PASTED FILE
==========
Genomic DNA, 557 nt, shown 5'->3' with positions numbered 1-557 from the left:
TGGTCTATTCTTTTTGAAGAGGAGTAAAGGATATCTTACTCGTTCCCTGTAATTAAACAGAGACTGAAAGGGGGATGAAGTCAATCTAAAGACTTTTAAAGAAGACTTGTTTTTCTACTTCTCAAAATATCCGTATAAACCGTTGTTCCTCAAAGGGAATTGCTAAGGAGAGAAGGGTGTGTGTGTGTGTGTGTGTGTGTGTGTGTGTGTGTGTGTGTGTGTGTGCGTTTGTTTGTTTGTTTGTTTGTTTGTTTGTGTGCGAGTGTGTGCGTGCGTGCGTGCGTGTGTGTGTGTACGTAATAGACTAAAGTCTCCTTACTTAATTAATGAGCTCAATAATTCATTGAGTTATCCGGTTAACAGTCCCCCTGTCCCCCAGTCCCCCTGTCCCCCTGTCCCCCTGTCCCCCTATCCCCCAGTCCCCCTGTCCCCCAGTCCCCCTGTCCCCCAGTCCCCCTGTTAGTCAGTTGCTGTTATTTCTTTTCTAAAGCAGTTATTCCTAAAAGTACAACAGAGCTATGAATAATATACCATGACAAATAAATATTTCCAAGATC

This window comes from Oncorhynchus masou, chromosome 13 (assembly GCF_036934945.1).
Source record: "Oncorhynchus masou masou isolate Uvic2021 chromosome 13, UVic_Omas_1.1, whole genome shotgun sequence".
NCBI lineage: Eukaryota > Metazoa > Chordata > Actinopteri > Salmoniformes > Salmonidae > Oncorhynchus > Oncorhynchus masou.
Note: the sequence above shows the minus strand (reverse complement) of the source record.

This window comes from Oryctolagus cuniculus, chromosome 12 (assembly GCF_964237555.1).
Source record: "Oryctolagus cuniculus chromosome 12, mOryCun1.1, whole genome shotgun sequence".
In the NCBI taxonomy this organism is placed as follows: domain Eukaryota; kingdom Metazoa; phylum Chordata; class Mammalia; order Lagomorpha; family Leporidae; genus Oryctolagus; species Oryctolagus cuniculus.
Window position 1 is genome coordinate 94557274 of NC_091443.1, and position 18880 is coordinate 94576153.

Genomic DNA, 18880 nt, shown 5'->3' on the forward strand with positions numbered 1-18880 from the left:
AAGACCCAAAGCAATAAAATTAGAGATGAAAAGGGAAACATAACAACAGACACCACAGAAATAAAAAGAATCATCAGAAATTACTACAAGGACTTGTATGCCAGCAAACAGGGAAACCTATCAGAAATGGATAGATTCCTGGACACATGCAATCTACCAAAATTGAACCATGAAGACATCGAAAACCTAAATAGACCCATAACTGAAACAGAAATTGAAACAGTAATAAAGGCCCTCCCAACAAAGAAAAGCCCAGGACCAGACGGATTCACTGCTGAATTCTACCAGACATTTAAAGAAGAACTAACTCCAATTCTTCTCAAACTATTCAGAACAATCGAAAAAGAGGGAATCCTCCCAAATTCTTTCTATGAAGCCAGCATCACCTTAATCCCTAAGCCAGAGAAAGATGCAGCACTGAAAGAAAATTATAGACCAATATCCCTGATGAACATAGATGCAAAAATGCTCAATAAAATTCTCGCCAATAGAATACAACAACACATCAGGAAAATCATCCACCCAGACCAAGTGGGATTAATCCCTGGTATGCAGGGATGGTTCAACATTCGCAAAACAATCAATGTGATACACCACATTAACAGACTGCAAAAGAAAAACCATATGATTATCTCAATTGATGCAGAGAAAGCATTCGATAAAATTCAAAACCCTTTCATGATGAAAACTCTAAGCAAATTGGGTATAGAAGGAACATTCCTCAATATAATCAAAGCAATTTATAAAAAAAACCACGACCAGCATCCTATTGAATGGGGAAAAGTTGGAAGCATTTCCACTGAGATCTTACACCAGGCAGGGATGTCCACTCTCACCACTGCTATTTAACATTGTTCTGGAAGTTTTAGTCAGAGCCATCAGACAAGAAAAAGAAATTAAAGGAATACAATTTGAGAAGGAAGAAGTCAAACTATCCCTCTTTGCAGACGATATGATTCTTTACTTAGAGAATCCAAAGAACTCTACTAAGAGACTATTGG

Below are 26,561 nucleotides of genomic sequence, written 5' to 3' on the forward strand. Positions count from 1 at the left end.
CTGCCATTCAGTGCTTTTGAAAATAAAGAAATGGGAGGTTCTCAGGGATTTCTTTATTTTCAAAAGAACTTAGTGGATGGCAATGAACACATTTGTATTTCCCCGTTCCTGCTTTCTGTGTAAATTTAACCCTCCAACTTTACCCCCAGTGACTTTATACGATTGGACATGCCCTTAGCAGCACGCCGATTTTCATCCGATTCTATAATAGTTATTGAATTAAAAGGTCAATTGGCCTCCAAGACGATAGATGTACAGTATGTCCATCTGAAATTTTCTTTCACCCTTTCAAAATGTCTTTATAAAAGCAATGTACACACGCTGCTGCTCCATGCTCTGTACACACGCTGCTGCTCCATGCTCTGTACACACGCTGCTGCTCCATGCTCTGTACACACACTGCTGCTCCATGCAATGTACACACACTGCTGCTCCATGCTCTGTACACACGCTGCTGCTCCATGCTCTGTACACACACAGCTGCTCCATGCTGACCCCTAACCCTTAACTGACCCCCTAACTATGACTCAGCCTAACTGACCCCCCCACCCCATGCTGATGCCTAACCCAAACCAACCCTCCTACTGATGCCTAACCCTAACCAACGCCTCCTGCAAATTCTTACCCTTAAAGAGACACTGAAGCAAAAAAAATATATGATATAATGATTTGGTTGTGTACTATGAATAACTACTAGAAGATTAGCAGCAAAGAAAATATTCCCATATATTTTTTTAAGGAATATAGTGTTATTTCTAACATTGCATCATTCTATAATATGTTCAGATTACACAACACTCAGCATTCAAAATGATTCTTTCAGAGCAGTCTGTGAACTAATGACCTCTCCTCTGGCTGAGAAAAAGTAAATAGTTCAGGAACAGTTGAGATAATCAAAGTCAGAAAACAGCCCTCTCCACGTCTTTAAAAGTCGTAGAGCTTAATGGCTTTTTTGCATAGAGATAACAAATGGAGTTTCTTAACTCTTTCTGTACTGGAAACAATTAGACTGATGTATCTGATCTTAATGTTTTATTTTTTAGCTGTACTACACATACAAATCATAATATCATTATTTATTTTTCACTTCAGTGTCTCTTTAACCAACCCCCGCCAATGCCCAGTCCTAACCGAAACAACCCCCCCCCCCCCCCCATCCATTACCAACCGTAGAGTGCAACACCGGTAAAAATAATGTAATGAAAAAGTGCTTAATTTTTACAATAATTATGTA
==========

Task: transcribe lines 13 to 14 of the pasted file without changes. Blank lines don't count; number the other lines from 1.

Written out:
Below are 26,561 nucleotides of genomic sequence, written 5' to 3' on the forward strand. Positions count from 1 at the left end.
CTGCCATTCAGTGCTTTTGAAAATAAAGAAATGGGAGGTTCTCAGGGATTTCTTTATTTTCAAAAGAACTTAGTGGATGGCAATGAACACATTTGTATTTCCCCGTTCCTGCTTTCTGTGTAAATTTAACCCTCCAACTTTACCCCCAGTGACTTTATACGATTGGACATGCCCTTAGCAGCACGCCGATTTTCATCCGATTCTATAATAGTTATTGAATTAAAAGGTCAATTGGCCTCCAAGACGATAGATGTACAGTATGTCCATCTGAAATTTTCTTTCACCCTTTCAAAATGTCTTTATAAAAGCAATGTACACACGCTGCTGCTCCATGCTCTGTACACACGCTGCTGCTCCATGCTCTGTACACACGCTGCTGCTCCATGCTCTGTACACACACTGCTGCTCCATGCAATGTACACACACTGCTGCTCCATGCTCTGTACACACGCTGCTGCTCCATGCTCTGTACACACACAGCTGCTCCATGCTGACCCCTAACCCTTAACTGACCCCCTAACTATGACTCAGCCTAACTGACCCCCCCACCCCATGCTGATGCCTAACCCAAACCAACCCTCCTACTGATGCCTAACCCTAACCAACGCCTCCTGCAAATTCTTACCCTTAAAGAGACACTGAAGCAAAAAAAATATATGATATAATGATTTGGTTGTGTACTATGAATAACTACTAGAAGATTAGCAGCAAAGAAAATATTCCCATATATTTTTTTAAGGAATATAGTGTTATTTCTAACATTGCATCATTCTATAATATGTTCAGATTACACAACACTCAGCATTCAAAATGATTCTTTCAGAGCAGTCTGTGAACTAATGACCTCTCCTCTGGCTGAGAAAAAGTAAATAGTTCAGGAACAGTTGAGATAATCAAAGTCAGAAAACAGCCCTCTCCACGTCTTTAAAAGTCGTAGAGCTTAATGGCTTTTTTGCATAGAGATAACAAATGGAGTTTCTTAACTCTTTCTGTACTGGAAACAATTAGACTGATGTATCTGATCTTAATGTTTTATTTTTTAGCTGTACTACACATACAAATCATAATATCATTATTTATTTTTCACTTCAGTGTCTCTTTAACCAACCCCCGCCAATGCCCAGTCCTAACCGAAACAACCCCCCCCCCCCCCCCATCCATTACCAACCGTAGAGTGCAACACCGGTAAAAATAATGTAATGAAAAAGTGCTTAATTTTTACAATAATTATGTA